Mixed Ownership in Sport: The Case of Super Rugby in New Zealand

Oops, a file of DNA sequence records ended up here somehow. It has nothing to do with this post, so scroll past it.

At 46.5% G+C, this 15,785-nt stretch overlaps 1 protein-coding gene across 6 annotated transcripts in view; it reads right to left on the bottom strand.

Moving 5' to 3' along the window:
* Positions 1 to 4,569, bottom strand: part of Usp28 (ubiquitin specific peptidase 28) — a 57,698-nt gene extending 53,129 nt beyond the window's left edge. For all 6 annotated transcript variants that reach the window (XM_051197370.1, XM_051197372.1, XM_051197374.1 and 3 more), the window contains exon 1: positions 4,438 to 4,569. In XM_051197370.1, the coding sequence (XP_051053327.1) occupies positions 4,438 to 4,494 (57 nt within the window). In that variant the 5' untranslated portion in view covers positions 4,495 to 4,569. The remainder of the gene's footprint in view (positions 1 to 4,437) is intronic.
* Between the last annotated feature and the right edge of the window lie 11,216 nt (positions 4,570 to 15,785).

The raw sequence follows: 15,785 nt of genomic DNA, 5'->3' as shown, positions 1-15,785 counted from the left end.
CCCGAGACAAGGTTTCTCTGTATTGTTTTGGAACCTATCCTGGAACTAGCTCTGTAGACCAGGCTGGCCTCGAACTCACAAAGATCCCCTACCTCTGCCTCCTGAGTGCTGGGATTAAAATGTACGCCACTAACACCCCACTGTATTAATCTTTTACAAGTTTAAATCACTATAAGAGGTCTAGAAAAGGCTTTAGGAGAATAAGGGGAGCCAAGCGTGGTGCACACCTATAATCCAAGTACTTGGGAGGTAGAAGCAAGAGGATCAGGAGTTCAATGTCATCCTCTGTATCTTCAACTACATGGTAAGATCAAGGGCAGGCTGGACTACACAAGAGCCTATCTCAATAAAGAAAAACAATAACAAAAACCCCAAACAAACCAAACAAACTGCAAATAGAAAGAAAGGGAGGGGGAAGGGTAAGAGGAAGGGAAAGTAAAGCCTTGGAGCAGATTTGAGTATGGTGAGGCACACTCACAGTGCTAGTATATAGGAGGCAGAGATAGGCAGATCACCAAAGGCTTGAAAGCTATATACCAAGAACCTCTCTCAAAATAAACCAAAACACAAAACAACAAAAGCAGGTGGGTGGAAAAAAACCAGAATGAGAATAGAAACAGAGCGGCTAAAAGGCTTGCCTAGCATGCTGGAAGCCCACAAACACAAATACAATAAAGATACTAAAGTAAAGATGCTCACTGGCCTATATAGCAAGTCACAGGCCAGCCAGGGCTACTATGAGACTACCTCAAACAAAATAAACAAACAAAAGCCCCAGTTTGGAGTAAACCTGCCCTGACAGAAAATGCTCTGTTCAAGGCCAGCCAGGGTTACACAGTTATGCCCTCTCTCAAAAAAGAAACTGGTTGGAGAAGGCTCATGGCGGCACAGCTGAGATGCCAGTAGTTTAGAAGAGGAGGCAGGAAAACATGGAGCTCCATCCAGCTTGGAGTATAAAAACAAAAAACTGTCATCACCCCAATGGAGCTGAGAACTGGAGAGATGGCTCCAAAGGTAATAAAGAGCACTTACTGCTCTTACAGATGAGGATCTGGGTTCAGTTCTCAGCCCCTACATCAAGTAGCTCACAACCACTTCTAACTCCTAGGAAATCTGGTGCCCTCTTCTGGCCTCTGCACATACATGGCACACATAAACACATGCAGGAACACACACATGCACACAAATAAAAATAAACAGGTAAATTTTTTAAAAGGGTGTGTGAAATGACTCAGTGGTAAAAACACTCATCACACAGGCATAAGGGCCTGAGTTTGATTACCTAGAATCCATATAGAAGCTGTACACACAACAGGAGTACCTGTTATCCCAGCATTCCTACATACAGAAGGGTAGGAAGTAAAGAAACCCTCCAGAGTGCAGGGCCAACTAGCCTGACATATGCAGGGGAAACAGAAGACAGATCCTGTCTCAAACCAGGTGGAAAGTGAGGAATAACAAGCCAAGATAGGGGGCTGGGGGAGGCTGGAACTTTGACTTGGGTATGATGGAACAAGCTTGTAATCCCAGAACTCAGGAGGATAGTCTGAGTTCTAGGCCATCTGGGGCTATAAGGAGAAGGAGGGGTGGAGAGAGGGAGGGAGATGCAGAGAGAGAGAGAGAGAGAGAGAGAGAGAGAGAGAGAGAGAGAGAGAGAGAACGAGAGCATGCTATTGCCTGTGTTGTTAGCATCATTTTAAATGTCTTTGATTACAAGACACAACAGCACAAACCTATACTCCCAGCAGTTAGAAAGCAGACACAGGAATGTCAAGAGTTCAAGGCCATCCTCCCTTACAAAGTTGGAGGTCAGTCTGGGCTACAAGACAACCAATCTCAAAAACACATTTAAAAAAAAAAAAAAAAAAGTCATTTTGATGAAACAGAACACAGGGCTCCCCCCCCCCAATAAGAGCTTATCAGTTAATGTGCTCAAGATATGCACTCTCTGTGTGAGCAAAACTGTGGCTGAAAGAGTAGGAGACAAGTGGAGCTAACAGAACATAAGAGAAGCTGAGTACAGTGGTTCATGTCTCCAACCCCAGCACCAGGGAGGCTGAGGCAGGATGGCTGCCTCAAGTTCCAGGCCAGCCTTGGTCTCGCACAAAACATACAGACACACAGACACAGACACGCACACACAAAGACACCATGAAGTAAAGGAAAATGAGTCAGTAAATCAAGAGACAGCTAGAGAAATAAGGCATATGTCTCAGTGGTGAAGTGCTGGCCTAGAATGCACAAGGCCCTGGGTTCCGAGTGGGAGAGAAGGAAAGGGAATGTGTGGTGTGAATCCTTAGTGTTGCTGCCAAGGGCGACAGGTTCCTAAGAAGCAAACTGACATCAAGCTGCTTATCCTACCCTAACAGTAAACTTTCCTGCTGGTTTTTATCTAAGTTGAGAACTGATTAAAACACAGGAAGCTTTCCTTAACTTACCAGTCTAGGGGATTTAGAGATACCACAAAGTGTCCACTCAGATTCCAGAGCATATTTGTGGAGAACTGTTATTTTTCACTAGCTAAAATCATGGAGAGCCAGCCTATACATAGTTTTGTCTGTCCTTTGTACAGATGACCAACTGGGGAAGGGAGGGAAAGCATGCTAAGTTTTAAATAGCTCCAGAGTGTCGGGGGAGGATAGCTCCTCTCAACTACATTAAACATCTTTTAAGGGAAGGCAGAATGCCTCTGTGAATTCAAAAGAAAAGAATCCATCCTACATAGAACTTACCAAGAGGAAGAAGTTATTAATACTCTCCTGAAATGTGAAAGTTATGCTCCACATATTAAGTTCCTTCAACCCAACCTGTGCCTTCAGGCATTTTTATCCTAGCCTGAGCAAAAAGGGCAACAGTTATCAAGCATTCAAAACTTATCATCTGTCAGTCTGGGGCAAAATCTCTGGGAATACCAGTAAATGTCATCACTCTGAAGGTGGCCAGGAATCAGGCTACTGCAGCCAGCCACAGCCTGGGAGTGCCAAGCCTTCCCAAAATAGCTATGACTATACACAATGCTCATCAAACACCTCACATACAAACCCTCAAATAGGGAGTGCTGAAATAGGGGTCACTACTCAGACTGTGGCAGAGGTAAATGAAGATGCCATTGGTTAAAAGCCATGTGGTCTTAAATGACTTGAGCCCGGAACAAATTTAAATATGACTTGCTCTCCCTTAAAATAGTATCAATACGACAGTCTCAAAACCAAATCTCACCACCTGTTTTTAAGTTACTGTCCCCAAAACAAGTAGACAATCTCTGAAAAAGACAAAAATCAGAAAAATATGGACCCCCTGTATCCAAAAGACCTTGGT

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Research on the evolution of amateur sporting organisations into business entities, has used sport governance as an effective lens through which to examine change. These studies have illustrated the progress sport has made in the professionalisation of the governing function (Freeburn, 2010; Shilbury & Ferkins, 2011). Leadership, strategic thinking, board design and performance are some of the sport governance studies that demonstrate how sport organisations have dealt with the challenges of professionalism and commercialisation (Hoye & Doherty, 2011; O’Boyle, Shilbury, & Ferkins, 2019). This research seeks to contribute to the emerging body of knowledge on sport governance by studying a relatively novel form of ownership of sporting organisations. Whereas the 20th century was dominated by ‘amateur’ member equity holding exclusive ownership (Ferkins, Jogulu & Meiklejohn, 2013), the 21st century confirms the growth in ‘private’ equity ownership, as sport looks to meet increasing commercial demands though new ownership models and design. This study explores the changing ownership design of sport organisations using the 2011 decision of New Zealand Rugby (NZR) to allow partial private ownership of its Super Rugby entities. The two research questions that guided this study were: 1) What were the motivations material to investment in the mixed ownership model? and 2) What were the learnings from the investors’ experience? A constructivist and interpretive research paradigm (Mertens, 2005) led to the choice of a case study approach to research design, which also drew on phenomenological principles. Data were gathered by interviewing seven investors (private and member) in four of the Super Rugby entities in New Zealand: the Blues; Chiefs; Hurricanes and the Crusaders. Semi-structured in-depth interviews were conducted, exploring the motivations and experiences of investors in a mixed ownership model; an ownership design rarely seen in sporting organisations to date. Document analysis also supported the interview process. The study was limited to the investors’ perspective on sport ownership. The research findings indicate that whilst investors share common motivations (e.g., commercial gain and keeping the game local), the investor experiences suggest that how these motivations are prioritised can cause tension around the ownership and governance table. As an overall outcome, this study has established the importance of ownership as a key topic within sport governance (specifically the need to unpack owner motivations/experiences in the context of changes to ownership). Ownership is an aspect of sport governance that has largely been overlooked by scholars to date. Through an understanding of NZR’s Super Rugby mixed ownership model (through the eyes of the investor), it is anticipated that this study will provide insight for other sporting organisations reviewing their governance and ownership options. In turn, this study can be used as a platform to guide future academic research into ownership design within the context of sport governance.